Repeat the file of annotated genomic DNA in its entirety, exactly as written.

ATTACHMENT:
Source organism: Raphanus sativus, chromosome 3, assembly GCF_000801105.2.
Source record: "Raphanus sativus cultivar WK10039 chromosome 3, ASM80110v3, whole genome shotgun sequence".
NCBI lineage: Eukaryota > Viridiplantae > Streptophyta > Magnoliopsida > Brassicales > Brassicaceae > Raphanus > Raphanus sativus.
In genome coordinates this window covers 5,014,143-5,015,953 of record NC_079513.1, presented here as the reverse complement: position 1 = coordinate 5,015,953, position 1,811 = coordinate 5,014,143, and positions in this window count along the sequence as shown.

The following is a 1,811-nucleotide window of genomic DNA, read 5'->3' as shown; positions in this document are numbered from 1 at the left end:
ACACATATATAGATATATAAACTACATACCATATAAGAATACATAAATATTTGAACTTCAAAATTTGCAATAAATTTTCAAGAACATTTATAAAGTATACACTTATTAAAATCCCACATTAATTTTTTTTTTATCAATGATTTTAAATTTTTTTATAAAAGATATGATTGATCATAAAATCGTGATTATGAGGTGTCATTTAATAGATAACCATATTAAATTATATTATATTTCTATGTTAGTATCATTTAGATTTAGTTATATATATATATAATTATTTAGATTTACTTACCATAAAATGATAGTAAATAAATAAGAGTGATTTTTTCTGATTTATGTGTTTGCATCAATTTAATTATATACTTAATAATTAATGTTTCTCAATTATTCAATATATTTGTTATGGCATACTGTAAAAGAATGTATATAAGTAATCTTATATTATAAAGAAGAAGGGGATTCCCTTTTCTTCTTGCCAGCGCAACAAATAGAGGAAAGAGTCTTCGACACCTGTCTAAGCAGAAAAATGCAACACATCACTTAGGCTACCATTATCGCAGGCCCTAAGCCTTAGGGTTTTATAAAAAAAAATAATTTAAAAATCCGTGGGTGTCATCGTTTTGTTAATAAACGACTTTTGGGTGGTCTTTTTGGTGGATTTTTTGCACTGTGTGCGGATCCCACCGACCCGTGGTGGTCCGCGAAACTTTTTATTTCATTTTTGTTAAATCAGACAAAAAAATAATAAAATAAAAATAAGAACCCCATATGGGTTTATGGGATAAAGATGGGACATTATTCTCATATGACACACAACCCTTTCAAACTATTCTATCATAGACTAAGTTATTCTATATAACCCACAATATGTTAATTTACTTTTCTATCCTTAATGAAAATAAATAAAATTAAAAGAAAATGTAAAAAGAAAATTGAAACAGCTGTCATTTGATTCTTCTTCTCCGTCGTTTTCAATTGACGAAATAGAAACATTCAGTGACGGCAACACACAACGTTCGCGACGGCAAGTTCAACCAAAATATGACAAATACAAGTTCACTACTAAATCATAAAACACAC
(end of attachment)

Source organism: Raphanus sativus, chromosome 3, assembly GCF_000801105.2.
Source record: "Raphanus sativus cultivar WK10039 chromosome 3, ASM80110v3, whole genome shotgun sequence".
NCBI lineage: Eukaryota > Viridiplantae > Streptophyta > Magnoliopsida > Brassicales > Brassicaceae > Raphanus > Raphanus sativus.
In genome coordinates this window covers 5,014,143-5,015,953 of record NC_079513.1, presented here as the reverse complement: position 1 = coordinate 5,015,953, position 1,811 = coordinate 5,014,143, and positions in this window count along the sequence as shown.

The following is a 1,811-nucleotide window of genomic DNA, read 5'->3' as shown; positions in this document are numbered from 1 at the left end:
ACACATATATAGATATATAAACTACATACCATATAAGAATACATAAATATTTGAACTTCAAAATTTGCAATAAATTTTCAAGAACATTTATAAAGTATACACTTATTAAAATCCCACATTAATTTTTTTTTTATCAATGATTTTAAATTTTTTTATAAAAGATATGATTGATCATAAAATCGTGATTATGAGGTGTCATTTAATAGATAACCATATTAAATTATATTATATTTCTATGTTAGTATCATTTAGATTTAGTTATATATATATATAATTATTTAGATTTACTTACCATAAAATGATAGTAAATAAATAAGAGTGATTTTTTCTGATTTATGTGTTTGCATCAATTTAATTATATACTTAATAATTAATGTTTCTCAATTATTCAATATATTTGTTATGGCATACTGTAAAAGAATGTATATAAGTAATCTTATATTATAAAGAAGAAGGGGATTCCCTTTTCTTCTTGCCAGCGCAACAAATAGAGGAAAGAGTCTTCGACACCTGTCTAAGCAGAAAAATGCAACACATCACTTAGGCTACCATTATCGCAGGCCCTAAGCCTTAGGGTTTTATAAAAAAAAATAATTTAAAAATCCGTGGGTGTCATCGTTTTGTTAATAAACGACTTTTGGGTGGTCTTTTTGGTGGATTTTTTGCACTGTGTGCGGATCCCACCGACCCGTGGTGGTCCGCGAAACTTTTTATTTCATTTTTGTTAAATCAGACAAAAAAATAATAAAATAAAAATAAGAACCCCATATGGGTTTATGGGATAAAGATGGGACATTATTCTCATATGACACACAACCCTTTCAAACTATTCTATCATAGACTAAGTTATTCTATATAACCCACAATATGTTAATTTACTTTTCTATCCTTAATGAAAATAAATAAAATTAAAAGAAAATGTAAAAAGAAAATTGAAACAGCTGTCATTTGATTCTTCTTCTCCGTCGTTTTCAATTGACGAAATAGAAACATTCAGTGACGGCAACACACAACGTTCGCGACGGCAAGTTCAACCAAAATATGACAAATACAAGTTCACTACTAAATCATAAAACACAC